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Industry collaboration drives Queen Mary research into higher yields in agricultural crops

Scientists from the School of Biological and Chemical Sciences have teamed up with industry to create the next generation of lighting systems.  Professor Alexander Ruban, Professor of Biophysics, collaborated with Finnish company Valoya and Microsoft to create a novel solution for simulation of natural outdoor light.

28 October 2015

Using Valoya’s advanced LED lights, Microsoft Azure cloud platform and Internet-of-Things (IoT) technology, the system enables accurate replication of outdoor light conditions over time, while matching the spectrum and intensity of constantly changing natural light.

Watch Professor Ruban talk about this project:

Research in this field is of utmost importance, as it will contribute to feeding the growing population of our planet, through accelerating the selection and breeding of new, more productive and light stress resistant plant varieties.


Professor Alexander Ruban of the School of Biological and Chemical Sciences Department of Cell and Molecular Biology explains: “The system by Valoya and Microsoft now enables us to do testing on plants and algae, which has been impossible before. Not only will we reach very high light intensities, but we can also match the spectral conditions of different locations in the world. The flexibility of the system also allows us to do simulations on sunflecks in shade situations, all downstairs in our lab and anytime of the year. This will massively speed up our research and opens up completely new avenues for the future”.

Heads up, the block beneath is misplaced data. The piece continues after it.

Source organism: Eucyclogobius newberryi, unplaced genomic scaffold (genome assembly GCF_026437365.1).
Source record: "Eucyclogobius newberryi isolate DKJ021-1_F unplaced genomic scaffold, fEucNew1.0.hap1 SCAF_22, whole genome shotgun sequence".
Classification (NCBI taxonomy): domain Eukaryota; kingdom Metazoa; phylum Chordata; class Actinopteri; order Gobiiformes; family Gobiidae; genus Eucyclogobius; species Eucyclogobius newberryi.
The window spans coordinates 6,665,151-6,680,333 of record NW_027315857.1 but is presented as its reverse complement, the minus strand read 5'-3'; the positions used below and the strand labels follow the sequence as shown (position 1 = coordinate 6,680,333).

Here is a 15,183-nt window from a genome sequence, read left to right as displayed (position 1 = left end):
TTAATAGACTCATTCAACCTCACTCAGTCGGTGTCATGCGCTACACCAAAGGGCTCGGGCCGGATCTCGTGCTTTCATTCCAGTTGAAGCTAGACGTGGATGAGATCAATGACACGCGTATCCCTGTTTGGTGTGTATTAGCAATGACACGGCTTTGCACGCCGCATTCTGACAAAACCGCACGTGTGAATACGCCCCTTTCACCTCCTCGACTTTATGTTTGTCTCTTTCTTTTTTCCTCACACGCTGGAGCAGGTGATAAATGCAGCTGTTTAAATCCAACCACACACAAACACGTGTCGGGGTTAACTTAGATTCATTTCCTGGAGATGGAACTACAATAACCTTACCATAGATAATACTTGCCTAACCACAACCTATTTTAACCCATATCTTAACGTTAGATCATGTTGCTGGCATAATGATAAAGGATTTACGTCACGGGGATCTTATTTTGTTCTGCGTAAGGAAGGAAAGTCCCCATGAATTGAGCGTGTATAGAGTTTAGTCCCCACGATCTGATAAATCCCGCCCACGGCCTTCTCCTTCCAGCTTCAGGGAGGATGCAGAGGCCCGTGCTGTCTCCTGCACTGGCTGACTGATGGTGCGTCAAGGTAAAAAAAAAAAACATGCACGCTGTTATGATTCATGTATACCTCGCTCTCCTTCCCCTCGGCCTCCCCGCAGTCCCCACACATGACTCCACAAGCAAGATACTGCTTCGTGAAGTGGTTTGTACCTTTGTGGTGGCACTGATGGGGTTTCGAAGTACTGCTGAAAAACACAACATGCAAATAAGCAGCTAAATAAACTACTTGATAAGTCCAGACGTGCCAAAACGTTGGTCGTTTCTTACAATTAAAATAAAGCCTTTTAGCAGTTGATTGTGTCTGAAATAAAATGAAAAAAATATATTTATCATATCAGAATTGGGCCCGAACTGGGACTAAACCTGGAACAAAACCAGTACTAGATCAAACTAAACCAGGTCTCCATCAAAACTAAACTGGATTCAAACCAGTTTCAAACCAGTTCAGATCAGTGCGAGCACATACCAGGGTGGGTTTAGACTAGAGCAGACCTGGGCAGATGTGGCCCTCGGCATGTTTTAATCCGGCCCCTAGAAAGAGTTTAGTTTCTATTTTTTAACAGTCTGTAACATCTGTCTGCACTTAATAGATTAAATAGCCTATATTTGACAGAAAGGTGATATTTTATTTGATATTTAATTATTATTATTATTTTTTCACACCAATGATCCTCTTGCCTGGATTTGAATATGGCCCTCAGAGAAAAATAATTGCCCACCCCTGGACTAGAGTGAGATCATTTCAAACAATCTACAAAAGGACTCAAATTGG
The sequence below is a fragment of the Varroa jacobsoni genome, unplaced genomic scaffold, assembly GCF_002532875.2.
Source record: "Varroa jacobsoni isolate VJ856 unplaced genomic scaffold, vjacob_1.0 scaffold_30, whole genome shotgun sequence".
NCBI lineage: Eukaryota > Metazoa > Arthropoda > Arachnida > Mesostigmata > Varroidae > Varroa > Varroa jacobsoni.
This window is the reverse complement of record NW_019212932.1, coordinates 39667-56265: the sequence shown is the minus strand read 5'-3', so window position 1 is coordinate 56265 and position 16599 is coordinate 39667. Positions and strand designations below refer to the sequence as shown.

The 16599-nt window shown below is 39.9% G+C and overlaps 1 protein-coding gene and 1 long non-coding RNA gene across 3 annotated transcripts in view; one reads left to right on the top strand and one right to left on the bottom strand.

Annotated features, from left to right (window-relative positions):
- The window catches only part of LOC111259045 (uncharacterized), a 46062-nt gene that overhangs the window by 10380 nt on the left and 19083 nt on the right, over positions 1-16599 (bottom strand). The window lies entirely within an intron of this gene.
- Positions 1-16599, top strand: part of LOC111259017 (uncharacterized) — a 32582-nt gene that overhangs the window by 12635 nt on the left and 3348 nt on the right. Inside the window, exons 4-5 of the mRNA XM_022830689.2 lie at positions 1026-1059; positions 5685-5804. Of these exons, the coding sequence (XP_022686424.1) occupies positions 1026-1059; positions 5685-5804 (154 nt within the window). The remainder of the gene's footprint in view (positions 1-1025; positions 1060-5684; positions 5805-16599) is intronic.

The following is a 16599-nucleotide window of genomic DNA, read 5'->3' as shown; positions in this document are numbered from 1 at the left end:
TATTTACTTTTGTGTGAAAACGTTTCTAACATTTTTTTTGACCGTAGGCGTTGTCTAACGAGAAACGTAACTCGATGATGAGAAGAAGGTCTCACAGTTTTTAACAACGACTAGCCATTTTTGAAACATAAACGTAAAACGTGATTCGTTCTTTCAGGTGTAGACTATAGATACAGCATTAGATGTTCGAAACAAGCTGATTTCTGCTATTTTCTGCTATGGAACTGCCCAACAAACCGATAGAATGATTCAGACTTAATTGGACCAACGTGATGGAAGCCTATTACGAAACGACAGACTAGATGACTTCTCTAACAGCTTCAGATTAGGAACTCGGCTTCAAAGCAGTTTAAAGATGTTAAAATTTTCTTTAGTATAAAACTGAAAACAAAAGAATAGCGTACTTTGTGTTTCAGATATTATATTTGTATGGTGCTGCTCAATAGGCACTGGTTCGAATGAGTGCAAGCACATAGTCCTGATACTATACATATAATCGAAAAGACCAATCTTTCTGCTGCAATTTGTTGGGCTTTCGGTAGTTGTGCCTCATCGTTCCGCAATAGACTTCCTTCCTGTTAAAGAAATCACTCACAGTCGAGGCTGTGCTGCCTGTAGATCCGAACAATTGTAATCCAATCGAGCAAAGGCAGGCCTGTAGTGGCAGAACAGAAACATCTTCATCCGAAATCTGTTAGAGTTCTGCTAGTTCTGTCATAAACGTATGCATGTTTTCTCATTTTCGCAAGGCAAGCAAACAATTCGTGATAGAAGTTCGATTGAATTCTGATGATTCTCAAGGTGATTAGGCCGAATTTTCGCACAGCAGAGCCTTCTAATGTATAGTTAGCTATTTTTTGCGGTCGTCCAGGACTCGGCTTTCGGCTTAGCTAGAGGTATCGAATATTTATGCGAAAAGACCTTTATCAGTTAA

The easy to use system uses advanced optimization algorithms to constantly match the target spectrum generated by the system for any location or time in the world, or to match a past or future light conditions or manually created spectral conditions. It relies on Microsoft Azure cloud computing platform for data analytics plus remote control and maintenance of the light control and data pre-processing hardware deployed to Queen Mary’s research lab. The system architecture provides design flexibility and ease of system administration for varying configurations and scale of light units plus local and remote data collection sensors.

Lars Aikala, the CEO of Valoya comments: “The solution opens up completely new opportunities, not only in plant research, but in any testing or other application where solar or outdoor light conditions are critical or of high value. We are very grateful for Microsoft’s contribution and the way they smoothly enabled linking our LED lights with the easy to use, easy to access user interface and all the software in between. We are also thankful to our first customer of the system, Queen Mary University of London, who gave us great input from the end user perspective.”

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